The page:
Been listening to Guest25 (by the way Guest 25, I think "YELLING" is using all caps) share info about some breed I have never heard of. Would one of you seasoned cattlemen please tell me what breeds are "double muscled" and what does it mean? What are the advantages and disadvantages? And don't worry, I don't even own any cattle...YET!

Here's a link to the OK State breeds site. Look up Belgium Blue and Piedmontese, Those are the two double muscled breeds that come to my mind, but there are others. When you look at them, you'll understand what "double muscled" means, especially the second picture down of the Belgium Blue. It's my understanding they they actually have the same number of muscles as "normal" cattle, but each muscle has more fibers than "normal" breeds.

Personally, I don't know that there are advantages, but someone can beat me up if I'm wrong in my comments below:

1. The cows are less fertile than normal muscled cows.
2. Double muscled breeds have more calving difficulty than normal breeds.
3. They produce very tender beef.
4. They produce a lot of very tender beef, great yield grades.
5. They don't marble.
6. In the commercial cattle business today, higher quality grade beef is more valuable than lower quality grade. Quality grade is based on marbling. So unless you have a specific market in mind, think twice about getting into them.
7. Some of them get too big and are discounted.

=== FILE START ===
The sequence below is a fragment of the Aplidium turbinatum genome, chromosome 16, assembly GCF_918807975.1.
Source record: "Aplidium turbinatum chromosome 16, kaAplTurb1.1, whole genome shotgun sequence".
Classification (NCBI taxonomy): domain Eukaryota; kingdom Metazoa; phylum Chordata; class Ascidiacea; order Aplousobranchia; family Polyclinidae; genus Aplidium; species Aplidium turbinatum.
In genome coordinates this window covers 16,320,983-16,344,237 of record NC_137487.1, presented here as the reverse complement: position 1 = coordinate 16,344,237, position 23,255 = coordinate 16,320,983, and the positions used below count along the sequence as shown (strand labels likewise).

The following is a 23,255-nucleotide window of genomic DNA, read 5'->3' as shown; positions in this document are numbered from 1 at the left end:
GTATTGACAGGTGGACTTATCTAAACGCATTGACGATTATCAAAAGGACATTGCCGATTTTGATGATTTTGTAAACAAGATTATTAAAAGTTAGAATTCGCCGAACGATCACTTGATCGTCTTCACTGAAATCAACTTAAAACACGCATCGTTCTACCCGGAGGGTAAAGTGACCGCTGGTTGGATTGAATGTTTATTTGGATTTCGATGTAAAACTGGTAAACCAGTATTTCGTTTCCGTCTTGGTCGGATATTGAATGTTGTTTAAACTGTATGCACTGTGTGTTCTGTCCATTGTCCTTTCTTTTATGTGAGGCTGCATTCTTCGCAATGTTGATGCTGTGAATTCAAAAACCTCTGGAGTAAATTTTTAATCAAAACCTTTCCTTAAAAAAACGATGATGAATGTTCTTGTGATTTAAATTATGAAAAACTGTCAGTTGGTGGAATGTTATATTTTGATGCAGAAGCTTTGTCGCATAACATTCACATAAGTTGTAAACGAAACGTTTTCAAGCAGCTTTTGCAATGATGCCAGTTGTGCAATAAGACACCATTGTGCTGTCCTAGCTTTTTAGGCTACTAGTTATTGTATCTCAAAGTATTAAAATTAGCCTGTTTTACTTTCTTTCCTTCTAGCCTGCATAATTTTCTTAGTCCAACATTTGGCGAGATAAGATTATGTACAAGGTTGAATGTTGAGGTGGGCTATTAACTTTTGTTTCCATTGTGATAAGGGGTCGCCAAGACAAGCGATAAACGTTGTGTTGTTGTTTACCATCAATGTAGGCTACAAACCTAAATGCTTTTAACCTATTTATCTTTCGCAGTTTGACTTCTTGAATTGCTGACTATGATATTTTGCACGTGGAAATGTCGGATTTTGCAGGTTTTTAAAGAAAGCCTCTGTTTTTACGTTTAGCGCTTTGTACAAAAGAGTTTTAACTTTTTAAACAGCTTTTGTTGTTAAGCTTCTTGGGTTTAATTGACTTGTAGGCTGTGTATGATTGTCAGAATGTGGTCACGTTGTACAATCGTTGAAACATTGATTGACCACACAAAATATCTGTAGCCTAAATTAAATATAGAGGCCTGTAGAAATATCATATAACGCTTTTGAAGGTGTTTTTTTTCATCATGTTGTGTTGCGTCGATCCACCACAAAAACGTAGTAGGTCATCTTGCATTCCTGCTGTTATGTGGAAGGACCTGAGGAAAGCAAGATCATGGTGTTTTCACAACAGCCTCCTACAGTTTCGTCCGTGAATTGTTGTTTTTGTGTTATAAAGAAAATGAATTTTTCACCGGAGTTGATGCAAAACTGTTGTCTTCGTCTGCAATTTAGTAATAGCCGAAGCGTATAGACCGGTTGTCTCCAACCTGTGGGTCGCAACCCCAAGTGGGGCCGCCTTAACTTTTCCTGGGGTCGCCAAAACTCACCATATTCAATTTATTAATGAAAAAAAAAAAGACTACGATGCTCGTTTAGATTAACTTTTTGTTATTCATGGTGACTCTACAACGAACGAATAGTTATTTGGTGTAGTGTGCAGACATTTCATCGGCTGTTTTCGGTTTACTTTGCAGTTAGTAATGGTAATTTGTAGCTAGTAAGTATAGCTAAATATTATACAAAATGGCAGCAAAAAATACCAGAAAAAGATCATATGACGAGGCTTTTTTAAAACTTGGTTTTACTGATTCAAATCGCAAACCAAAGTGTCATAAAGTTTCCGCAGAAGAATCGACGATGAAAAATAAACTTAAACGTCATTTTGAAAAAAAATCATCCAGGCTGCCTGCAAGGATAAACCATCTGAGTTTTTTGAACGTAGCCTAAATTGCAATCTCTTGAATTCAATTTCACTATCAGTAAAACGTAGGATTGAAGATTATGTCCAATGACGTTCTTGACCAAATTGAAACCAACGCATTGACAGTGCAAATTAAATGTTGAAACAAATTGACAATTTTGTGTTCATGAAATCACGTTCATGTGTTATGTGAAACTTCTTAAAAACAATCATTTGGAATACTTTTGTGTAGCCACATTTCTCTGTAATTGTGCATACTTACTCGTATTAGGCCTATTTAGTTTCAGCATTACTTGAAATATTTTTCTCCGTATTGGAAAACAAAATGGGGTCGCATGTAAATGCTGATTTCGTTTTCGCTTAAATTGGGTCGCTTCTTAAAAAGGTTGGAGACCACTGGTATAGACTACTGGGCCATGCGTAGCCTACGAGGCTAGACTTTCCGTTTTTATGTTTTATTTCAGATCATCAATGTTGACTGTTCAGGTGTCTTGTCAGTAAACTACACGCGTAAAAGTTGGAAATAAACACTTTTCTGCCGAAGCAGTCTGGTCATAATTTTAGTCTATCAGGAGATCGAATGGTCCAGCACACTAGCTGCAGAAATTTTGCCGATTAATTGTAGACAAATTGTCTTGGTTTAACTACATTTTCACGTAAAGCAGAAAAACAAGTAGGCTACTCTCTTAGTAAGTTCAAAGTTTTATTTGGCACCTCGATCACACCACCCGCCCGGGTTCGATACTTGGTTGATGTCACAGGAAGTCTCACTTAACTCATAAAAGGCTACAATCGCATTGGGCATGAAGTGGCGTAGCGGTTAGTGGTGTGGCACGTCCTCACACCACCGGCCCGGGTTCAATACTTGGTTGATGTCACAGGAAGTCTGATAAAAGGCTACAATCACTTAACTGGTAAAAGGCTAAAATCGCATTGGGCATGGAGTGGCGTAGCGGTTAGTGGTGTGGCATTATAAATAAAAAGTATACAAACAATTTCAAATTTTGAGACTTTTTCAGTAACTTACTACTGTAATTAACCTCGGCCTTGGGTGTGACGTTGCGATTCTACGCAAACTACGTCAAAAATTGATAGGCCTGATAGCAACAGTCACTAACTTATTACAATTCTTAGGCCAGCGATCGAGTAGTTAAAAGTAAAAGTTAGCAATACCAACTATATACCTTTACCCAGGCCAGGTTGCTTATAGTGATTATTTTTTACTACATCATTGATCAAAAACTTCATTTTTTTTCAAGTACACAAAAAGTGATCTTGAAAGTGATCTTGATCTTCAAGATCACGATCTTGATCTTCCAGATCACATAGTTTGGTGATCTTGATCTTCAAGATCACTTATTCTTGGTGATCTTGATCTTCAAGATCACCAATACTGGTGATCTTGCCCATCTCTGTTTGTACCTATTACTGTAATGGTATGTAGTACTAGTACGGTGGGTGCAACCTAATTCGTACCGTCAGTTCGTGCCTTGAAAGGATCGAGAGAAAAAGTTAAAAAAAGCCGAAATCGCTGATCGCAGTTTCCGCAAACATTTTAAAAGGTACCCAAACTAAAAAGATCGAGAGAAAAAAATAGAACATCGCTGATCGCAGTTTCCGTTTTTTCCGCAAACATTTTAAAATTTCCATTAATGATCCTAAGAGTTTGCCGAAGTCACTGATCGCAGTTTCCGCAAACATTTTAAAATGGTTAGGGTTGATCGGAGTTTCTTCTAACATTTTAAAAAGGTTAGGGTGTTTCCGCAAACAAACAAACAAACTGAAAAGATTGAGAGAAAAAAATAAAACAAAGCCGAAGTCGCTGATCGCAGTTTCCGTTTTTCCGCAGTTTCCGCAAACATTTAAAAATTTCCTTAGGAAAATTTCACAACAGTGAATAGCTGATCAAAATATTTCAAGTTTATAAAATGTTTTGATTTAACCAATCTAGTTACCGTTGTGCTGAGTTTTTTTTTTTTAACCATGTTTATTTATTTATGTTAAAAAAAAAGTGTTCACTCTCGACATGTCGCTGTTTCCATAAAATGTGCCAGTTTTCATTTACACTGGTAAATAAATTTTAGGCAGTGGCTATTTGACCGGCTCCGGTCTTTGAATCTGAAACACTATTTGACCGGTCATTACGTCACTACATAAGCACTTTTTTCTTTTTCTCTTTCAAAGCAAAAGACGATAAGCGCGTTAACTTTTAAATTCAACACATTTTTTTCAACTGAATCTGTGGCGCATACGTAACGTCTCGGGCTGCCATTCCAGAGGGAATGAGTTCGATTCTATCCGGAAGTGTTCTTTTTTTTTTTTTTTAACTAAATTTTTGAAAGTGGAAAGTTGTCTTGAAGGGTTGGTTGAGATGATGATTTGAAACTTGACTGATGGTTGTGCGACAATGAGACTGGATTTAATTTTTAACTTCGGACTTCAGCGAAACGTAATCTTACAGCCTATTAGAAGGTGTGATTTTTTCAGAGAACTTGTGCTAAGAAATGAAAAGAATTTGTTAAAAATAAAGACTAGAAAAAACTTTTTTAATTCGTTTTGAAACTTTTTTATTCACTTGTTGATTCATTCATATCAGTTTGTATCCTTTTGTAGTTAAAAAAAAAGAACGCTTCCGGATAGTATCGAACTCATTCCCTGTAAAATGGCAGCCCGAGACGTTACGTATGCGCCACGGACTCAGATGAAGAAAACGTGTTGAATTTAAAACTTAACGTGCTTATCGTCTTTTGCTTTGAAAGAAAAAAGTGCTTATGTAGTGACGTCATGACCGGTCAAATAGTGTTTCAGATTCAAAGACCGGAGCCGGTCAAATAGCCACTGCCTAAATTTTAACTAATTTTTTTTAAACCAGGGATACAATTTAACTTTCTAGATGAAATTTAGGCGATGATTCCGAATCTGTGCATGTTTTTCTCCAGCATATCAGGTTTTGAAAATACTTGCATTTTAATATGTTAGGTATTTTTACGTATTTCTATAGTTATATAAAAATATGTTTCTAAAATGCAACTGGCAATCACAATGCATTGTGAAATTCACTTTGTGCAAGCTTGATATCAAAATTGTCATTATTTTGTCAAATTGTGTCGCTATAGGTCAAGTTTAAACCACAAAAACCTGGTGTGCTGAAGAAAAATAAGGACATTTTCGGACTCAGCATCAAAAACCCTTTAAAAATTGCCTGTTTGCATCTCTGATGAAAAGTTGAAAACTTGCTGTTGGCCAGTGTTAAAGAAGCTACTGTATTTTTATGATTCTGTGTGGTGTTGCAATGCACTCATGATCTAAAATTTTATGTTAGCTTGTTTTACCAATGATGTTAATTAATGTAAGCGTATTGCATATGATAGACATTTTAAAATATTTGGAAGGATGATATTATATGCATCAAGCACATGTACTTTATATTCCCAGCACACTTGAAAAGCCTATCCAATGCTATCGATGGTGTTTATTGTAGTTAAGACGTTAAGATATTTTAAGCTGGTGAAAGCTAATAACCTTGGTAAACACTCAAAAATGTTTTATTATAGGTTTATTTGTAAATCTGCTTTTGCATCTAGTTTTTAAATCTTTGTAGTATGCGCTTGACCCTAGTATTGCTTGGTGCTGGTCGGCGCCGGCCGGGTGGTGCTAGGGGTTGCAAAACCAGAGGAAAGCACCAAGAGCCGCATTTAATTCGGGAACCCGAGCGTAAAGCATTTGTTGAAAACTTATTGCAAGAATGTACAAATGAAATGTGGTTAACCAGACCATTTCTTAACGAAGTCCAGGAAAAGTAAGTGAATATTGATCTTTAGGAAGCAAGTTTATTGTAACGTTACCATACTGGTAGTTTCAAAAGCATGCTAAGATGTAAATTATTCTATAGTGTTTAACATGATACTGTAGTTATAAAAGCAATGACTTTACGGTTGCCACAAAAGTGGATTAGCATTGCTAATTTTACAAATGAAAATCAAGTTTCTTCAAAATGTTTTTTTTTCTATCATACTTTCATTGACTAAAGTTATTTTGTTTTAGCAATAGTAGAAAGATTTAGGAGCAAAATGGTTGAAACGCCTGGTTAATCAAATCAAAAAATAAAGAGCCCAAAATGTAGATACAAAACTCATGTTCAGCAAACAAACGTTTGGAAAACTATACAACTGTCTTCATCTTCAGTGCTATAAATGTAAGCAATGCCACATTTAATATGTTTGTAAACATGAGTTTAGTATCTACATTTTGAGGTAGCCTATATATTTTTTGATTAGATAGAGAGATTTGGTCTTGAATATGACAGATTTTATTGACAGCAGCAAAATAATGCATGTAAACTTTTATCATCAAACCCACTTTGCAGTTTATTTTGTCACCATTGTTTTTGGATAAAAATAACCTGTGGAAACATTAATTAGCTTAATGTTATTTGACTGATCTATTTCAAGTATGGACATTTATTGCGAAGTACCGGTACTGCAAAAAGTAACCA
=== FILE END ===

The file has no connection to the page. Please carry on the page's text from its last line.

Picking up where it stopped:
http://www.ansi.okstate.edu/breeds/cattle/

I had a belgian blue steer and by the time he ws 6 months old he was so stiff he socould hardly walk :(
 

Nesikep

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Digging up this topic from the grave, since It is one I've had questions about... I heard there are some breeds who are occasionally double muscled, depending on the strain... I think one may have been shorthorn actually
 

CKC1586

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Piedmontese are a "double muscled" breed. They have a naturally occuring 2 copy myostatin gene. However in the Piedmontese this muscling does not manifest until the calves are about a month to six weeks old, so they are long and slim at birth. Calving had been a problem for a period when these cattle first came to North America mainly because there were bulls used that should not have been. Not to claim that there is never a problem calving but I doubt if there is a breed that can honestly claim they never have to pull a calf. These cattle produce low fat low cholesterol beef with high yielding carcasses. It is lean and tender very flavorful beef. There has been many studies done over many years at the MARC center and you can go to their site and read evaluations on how these cattle perform. (United States Department of Agriculture's Meat Research Centers Germplasm Evaluation Program). There is alot of information out there on this breed, just google Piedmontese cattle and look around.